Each afternoon during my cooking classes in Southern Italy (see here and here), my instructor, Maria, would present me with the daily menu, giving me the run down of what we’d be preparing for that evening. Most days, I was familiar with the items: eggplant parmesan, fresh tagliatelle, ragù, risotto. But on the final day of my lessons, the menu included an item that I’d never heard of before. Something called zeppole.
I read through the list of ingredients–potatoes, butter, flour, sugar, lemon, eggs–and sat in silence, trying to figure out exactly what this dish would be. The sugar, butter, and eggs made me think it was sweet. But it had potatoes as one of the main ingredients. And in what world are potatoes included in dessert?
Since Maria spoke only Italian, and I only English, we had a translator with us during our lessons, a petite Italian woman named Christina whose mother hailed from England and had taught her English as a child. Christina told me that the zeppole were like “sugary biscuits”…and then I was even more confused.
For my non-US based readers: We use the term “biscuits” in the US mostly to mean dense buttery dough circles that are often eaten for breakfast with jelly, sausage, or an egg. So in my head, I began to imagine something like a traditional southern biscuit (see here), with some potatoes built in. Intriguing…
But wrong again.
It wasn’t until Maria began showing me how to assemble the dough into its proper form, a flat disc with a hole punched through the middle, and the hot oil started to bubble in its cast iron that I realized just what we were making. We were making doughnuts.
Wait a minute, wait a minute. Didn’t you just put mashed up potatoes into that dough?
Maria plopped the soft, supple discs into the large pot, oil popping loudly around them until they turned a lovely golden brown. She pulled them from the oil and handed them off to me to coat in a tray of sugar before transferring them again onto a rack to cool.
As we moved towards frying and coating the last few doughnuts, Maria insisted that I try one, saying every Italian knows the best way to eat zeppole is to eat them when they’re hot and fresh. We each picked one up off the tray at her cheerful insistence and bit into the sugar-drenched fried dough. The crisp golden crust gave way to a soft, pillowy center. Sugar stuck to the corners of my lips. And after several hours in the kitchen, I finally understood exactly just what the potatoes had done to this divine confection.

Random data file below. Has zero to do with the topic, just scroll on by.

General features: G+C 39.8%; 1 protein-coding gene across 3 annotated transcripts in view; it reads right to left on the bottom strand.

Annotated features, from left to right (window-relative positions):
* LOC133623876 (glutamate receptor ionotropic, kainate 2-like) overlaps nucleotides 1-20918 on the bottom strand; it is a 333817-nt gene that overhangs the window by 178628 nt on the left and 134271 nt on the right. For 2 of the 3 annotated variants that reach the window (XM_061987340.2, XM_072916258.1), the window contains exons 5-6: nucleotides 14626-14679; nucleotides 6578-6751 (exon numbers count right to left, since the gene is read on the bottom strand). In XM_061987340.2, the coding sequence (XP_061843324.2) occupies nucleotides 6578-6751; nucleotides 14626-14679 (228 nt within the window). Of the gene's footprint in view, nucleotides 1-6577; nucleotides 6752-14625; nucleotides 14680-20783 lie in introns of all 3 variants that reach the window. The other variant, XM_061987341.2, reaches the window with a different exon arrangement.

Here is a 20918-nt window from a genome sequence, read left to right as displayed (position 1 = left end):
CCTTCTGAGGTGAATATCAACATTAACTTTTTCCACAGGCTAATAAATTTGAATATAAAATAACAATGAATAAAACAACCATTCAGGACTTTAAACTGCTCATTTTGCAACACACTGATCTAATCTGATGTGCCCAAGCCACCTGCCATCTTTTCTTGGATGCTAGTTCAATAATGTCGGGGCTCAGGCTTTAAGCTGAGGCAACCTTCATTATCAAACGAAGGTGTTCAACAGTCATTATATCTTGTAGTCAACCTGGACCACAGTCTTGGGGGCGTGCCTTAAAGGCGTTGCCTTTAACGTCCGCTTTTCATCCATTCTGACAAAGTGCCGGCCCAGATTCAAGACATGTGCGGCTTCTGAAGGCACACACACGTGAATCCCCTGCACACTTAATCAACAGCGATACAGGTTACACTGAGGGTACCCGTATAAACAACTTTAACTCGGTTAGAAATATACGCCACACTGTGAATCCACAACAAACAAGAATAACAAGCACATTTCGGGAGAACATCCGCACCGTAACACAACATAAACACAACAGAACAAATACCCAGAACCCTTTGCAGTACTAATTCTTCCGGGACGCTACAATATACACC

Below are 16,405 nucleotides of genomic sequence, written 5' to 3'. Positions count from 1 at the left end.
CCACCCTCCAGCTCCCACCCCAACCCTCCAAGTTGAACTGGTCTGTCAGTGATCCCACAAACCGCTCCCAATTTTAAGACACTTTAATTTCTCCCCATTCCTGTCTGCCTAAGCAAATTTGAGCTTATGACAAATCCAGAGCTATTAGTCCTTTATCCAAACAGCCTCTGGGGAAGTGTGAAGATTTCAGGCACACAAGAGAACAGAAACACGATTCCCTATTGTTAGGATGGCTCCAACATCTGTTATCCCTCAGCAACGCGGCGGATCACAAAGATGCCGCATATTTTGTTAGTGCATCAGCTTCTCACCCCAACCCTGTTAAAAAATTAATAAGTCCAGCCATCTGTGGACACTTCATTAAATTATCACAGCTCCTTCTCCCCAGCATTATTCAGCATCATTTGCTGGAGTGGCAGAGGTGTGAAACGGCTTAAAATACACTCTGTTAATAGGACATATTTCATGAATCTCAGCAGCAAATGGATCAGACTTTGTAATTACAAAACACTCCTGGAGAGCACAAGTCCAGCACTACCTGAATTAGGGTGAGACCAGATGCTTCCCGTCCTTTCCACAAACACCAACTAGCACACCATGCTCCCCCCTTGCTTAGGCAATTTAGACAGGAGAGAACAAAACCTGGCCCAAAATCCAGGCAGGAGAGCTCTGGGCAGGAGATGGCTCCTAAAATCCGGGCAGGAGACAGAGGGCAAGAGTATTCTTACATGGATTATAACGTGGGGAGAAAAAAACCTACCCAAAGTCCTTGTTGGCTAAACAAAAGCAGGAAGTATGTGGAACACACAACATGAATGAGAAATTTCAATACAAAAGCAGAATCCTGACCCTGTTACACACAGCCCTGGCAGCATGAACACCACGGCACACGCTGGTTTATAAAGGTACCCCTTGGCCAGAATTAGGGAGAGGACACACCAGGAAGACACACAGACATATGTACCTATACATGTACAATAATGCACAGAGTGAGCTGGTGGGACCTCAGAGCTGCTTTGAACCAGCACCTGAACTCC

When I made them this weekend, I also chose to pair them with a sauce. (What can I say? I like my desserts messy.) And a whiskey crème anglaise seemed fit the bill, adding a little extra sweetness and just a bit of smoke.
It’s been over a year since I had my first taste of zeppole, hovering over the tray of sugar in Maria’s sunlit kitchen. But memory of that afternoon still dances in my head like it was yesterday. The biggest difference is that when I make them now, I’m giddy with excitement of what’s to come. My earlier confusion left behind in Maria’s southern Italian cucina in favor of joyful anticipation.
- • 1 pounds of russet potatoes (about 2 medium-sized potatoes)
- • 3¾ cups of all purpose flour
- • ½ cup of butter (1 stick), melted
- • 4 eggs
- • 25grams of fresh yeast (or 1 ½ tablespoons of active dry yeast)
- • grated zest of ½ lemon
- • a pinch of salt
- • 2 tablespoons of granulated sugar
- • Canola oil for frying
- • White granulated and brown sugar mixed together, for finishing
- • Whiskey crème anglaise (see below), for serving (optional)
- • 1 vanilla bean
- • 1 cup of heavy whipping cream
- • 3 egg yolks
- • ¼ cup of granulated sugar
- • 2 tablespoons of whiskey